A drop in demand for Illumina's array instruments, coupled with a market preference for lower complexity, and therefore lower priced, chips, caused the San Diego vendor's array revenues to decline by 3 percent in the third quarter, Illumina executives said this week.
At the same time, the company's management said it is "committed" to the array market and provided a positive forecast for the business, citing "substantial demand" in the quarter for its genotyping services and orders for its Infinium products that already have already exceeded total 2012 orders.
In addition, Illumina expects "pent-up demand" for its newer array products, such as its Infinium HTS-24 arrays, which launched earlier this month. Using the HTS-24 chips, customers can analyze two dozen samples on as many arrays, each of which consists of 750,000 markers.
"We remain confident in the long-term outlook for the array market, which we believe will be bolstered by recent product introductions, including our updated Infinium arrays, which enable [the analysis of] 24 samples per chip," said President and CEO Jay Flatley. "By increasing the samples per array, we improve the economics to our customers and empower them to perform more studies based on even larger sample numbers."
Flatley discussed the company's business during its third quarter earnings call. Though array revenues fell slightly in the quarter, Illumina's revenues for the three months ended Sept. 30 jumped 25 percent, driven by demand for its sequencing-based research and clinical products.
While sequencing is Illumina's dominant business, Christian Henry, the firm's general manager of genomics solutions, said that Illumina is "committed to investing in the array platform." He said on the call that the 24-sample iSelect array "really opens up new markets," and that "there are a lot of different discussions in agriculture [and] in other areas that are ongoing that give us some sense of why this business will continue to be an important part of what we do going forward."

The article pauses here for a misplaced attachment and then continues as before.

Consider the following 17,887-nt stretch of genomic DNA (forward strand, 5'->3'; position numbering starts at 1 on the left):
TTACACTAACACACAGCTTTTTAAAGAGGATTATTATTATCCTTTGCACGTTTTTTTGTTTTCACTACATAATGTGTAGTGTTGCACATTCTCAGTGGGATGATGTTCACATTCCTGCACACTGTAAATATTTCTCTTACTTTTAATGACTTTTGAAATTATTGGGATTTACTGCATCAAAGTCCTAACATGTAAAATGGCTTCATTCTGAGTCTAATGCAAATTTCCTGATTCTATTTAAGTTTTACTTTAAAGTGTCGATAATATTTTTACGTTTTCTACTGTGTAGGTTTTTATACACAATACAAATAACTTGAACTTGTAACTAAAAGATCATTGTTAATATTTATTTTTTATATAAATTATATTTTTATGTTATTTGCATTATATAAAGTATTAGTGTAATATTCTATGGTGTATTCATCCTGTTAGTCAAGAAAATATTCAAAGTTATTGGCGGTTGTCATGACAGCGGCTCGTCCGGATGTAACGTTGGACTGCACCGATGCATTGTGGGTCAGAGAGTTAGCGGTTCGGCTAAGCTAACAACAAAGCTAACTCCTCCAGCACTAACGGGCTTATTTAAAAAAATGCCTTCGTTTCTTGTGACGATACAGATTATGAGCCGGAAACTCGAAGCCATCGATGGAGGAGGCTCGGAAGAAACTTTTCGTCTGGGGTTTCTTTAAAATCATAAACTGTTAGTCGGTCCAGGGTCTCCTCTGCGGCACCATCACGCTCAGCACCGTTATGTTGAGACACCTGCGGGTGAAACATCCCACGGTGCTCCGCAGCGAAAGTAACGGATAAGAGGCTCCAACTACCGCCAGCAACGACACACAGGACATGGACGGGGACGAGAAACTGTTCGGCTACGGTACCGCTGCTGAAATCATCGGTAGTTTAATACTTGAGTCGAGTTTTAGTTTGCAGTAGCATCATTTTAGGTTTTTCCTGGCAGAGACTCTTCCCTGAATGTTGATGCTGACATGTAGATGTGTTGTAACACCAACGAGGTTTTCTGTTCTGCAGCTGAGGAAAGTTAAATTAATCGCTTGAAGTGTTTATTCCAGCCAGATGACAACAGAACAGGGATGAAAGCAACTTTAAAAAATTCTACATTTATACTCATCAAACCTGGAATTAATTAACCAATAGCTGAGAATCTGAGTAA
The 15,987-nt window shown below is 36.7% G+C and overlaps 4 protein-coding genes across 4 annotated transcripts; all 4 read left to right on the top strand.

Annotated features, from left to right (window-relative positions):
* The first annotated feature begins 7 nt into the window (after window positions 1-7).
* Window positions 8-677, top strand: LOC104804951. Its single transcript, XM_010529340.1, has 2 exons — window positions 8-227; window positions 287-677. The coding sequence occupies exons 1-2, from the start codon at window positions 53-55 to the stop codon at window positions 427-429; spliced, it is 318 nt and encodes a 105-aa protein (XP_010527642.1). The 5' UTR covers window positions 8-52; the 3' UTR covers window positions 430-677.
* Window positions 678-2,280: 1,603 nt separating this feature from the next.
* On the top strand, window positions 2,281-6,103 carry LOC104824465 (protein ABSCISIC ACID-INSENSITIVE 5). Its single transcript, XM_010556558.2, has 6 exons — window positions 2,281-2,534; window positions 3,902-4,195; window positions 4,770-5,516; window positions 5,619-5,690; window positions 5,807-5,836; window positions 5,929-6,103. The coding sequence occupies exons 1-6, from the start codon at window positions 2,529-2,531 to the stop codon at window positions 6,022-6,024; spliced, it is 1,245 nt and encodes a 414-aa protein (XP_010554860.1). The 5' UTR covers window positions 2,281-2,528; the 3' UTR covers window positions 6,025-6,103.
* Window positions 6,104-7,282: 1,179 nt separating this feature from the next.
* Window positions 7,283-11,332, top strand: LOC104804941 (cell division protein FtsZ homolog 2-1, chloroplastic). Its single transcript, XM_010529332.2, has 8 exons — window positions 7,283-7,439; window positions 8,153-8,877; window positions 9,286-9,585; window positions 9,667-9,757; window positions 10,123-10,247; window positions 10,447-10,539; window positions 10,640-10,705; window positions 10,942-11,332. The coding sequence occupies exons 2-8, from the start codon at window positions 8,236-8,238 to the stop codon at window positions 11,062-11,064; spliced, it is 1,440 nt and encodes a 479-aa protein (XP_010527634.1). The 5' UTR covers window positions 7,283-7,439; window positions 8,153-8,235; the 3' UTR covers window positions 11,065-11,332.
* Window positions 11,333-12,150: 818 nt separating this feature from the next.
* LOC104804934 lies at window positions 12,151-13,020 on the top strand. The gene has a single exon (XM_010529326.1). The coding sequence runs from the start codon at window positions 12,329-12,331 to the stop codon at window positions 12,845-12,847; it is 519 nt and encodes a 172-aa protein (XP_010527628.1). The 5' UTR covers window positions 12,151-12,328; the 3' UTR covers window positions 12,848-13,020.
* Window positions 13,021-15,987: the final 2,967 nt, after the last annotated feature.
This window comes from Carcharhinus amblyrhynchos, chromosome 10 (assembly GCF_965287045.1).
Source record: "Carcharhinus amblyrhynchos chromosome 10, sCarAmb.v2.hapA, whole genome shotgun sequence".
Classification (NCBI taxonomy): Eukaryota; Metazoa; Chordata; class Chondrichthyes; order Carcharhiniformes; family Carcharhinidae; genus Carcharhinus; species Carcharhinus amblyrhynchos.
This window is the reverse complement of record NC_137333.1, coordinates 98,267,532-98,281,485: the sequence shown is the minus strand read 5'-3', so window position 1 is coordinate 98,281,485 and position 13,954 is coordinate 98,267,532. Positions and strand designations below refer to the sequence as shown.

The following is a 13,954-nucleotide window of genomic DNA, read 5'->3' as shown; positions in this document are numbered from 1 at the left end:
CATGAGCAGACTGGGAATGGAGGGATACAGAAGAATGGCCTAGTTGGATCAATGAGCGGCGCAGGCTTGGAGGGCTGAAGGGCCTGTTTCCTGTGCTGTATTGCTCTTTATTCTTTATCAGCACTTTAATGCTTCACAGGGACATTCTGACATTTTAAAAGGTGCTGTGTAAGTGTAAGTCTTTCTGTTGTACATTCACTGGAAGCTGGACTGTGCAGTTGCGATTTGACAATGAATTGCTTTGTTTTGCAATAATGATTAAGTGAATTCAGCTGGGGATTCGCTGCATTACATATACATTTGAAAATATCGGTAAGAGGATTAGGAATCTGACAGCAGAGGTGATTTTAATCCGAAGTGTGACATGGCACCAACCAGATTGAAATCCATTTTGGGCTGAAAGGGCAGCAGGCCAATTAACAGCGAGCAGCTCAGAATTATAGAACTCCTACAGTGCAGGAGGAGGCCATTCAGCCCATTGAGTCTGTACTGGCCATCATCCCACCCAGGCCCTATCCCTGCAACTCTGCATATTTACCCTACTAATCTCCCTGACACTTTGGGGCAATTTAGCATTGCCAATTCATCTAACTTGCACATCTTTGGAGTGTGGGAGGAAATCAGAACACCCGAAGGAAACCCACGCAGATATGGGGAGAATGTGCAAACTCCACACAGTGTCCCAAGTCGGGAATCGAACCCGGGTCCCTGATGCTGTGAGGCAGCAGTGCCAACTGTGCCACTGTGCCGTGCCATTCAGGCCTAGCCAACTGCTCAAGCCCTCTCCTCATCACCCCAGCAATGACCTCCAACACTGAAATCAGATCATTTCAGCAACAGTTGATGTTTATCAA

According to Flatley, such customers also contributed to growth in the firm's contract genotyping services business. In Q3, Illumina processed about 90,000 samples for agriculture, consumer, and research customers, a "new record and a trend that we expect to continue."
While vendors like Illumina and Affymetrix have acknowledged several times in recent years that the adoption of sequencing for RNA expression profiling and genotyping, among other applications, has had a negative impact on array demand, they continue to see opportunities in other markets, such as consumer genomics and agricultural research.
This has led to a general market shift toward lower-complexity chips that are used to process ever higher numbers of samples. That means that Illumina is actually selling arrays to analyze more samples than ever before, but that the revenue generated is lower than it would have been for the kinds of higher-complexity, higher-margin arrays that were favored in the past.
"The array market trend is toward large sample numbers at lower complexity and thus lower [average selling price] per sample," Flatley noted on the call. "As a demonstration of this, year-to-date, Infinium sample orders have already exceeded the total level seen in 2012, as a result of demand for our Infinium, HumanCoreExome, and Omni Exome products."
In line with this trend, Flatley said that Illumina expects "pent-up demand" for its HTS-24 BeadChips, and is planning several product launches in that format. The first chip to ship in the new format is Illumina's HumanOmniExpress BeadChip. The company also expects to ship 24-sample versions of its custom iSelect, HumanCoreExome, and HumanCore BeadChips in the first quarter of 2014. Illumina launched the latter two "cost efficient" arrays for use in biorepositories, genome centers, and core laboratories last year (BAN 10/16/2012).